There’s been a flurry of minimum-wage-raising activity in Charlotte recently, which is certainly good news for the low-wage workers whose paychecks are increasing.
Corporations and government wages are rising
Earlier this month, Bank of America raised its minimum wage for employees to $17 an hour, with plans to raise it to $20 by 2021. The City of Charlotte’s new budget proposes raising the minimum wage for city workers to $16 an hour. Mecklenburg County recently increased the minimum to $15 an hour for county employees. Last summer, both Novant Health and Atrium Health increased their employees’ minimum wage to $12.50 an hour.
Consensus seems to be growing around the idea of $15 as a reasonable minimum hourly wage. The Raise the Wage Act (H.R. 582), which would increase the federal minimum wage to $15 an hour by 2024, is making its way through Congress. And in what is considered a victory by Fight for 15, which supports increasing the federal minimum wage, McDonald’s announced in March that it will no longer lobby against raising the minimum wage.
But is $15 an hour really a living wage?
The answer, it turns out, is a bit complicated. A recent Spectrum News report, “Living Wages in North Carolina’s Largest Cities”, highlighted the differences in income needed to afford life’s basic necessities in our state, depending on geographic location and family makeup.
The report refers to MIT’s Living Wage Calculator, which estimates the cost of living in communities across the country based on typical expenses.
For example, in Mecklenburg County, a single adult could get by with $12.58 per hour. But, in a family with two working adults and two children, each adult would need to make at least $15.67 per hour. And a single parent with three children would need to earn $35.49 an hour just to meet the family’s basic needs.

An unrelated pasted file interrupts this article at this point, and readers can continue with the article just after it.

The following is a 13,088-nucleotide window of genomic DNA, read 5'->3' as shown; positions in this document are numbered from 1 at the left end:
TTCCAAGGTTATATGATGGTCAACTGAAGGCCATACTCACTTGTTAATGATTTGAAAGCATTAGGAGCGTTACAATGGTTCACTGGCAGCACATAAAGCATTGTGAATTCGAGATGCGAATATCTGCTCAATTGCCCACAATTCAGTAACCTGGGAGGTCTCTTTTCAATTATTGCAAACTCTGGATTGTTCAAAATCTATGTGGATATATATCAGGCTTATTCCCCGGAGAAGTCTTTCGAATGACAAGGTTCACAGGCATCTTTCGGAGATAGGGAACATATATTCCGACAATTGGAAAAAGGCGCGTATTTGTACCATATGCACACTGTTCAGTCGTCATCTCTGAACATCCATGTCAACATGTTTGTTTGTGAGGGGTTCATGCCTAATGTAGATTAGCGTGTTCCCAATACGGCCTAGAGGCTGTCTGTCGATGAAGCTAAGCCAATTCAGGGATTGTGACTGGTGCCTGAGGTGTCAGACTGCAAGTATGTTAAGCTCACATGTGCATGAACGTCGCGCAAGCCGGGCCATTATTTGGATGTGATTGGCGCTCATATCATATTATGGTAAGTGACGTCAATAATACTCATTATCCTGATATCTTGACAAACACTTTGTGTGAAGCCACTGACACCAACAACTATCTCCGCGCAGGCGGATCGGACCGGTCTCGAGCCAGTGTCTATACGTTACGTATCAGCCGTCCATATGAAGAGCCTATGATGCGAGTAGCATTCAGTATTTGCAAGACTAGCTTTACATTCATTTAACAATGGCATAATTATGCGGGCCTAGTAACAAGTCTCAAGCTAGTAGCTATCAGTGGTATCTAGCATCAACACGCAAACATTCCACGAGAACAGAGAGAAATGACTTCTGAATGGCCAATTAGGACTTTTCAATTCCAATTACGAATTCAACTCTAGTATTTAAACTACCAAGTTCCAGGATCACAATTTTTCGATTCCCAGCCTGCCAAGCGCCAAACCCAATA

So, while the recent minimum wage increases by local government and businesses are commendable, it’s important to recognize the difference between minimum wage and living wage. What is sufficient income for one family may not stretch far enough for another.
Who is left out?
And although some low-wage employees will benefit from increases in the minimum wage, a lot of hardworking people are left out. Many businesses hire contractors to perform duties such as landscaping and janitorial work; these contractors are not obligated to pay their laborers more than North Carolina’s minimum wage, which currently matches the $7.25 per hour federal minimum.
A report by the National Low Income Housing Coalition last year demonstrated there’s not a single county in the entire nation where a full-time worker earning the $7.25 per hour minimum wage can afford a two-bedroom apartment. Here in Charlotte, to afford that apartment, a worker would have to work 103 hours a week, the equivalent of two-and-a-half full-time jobs.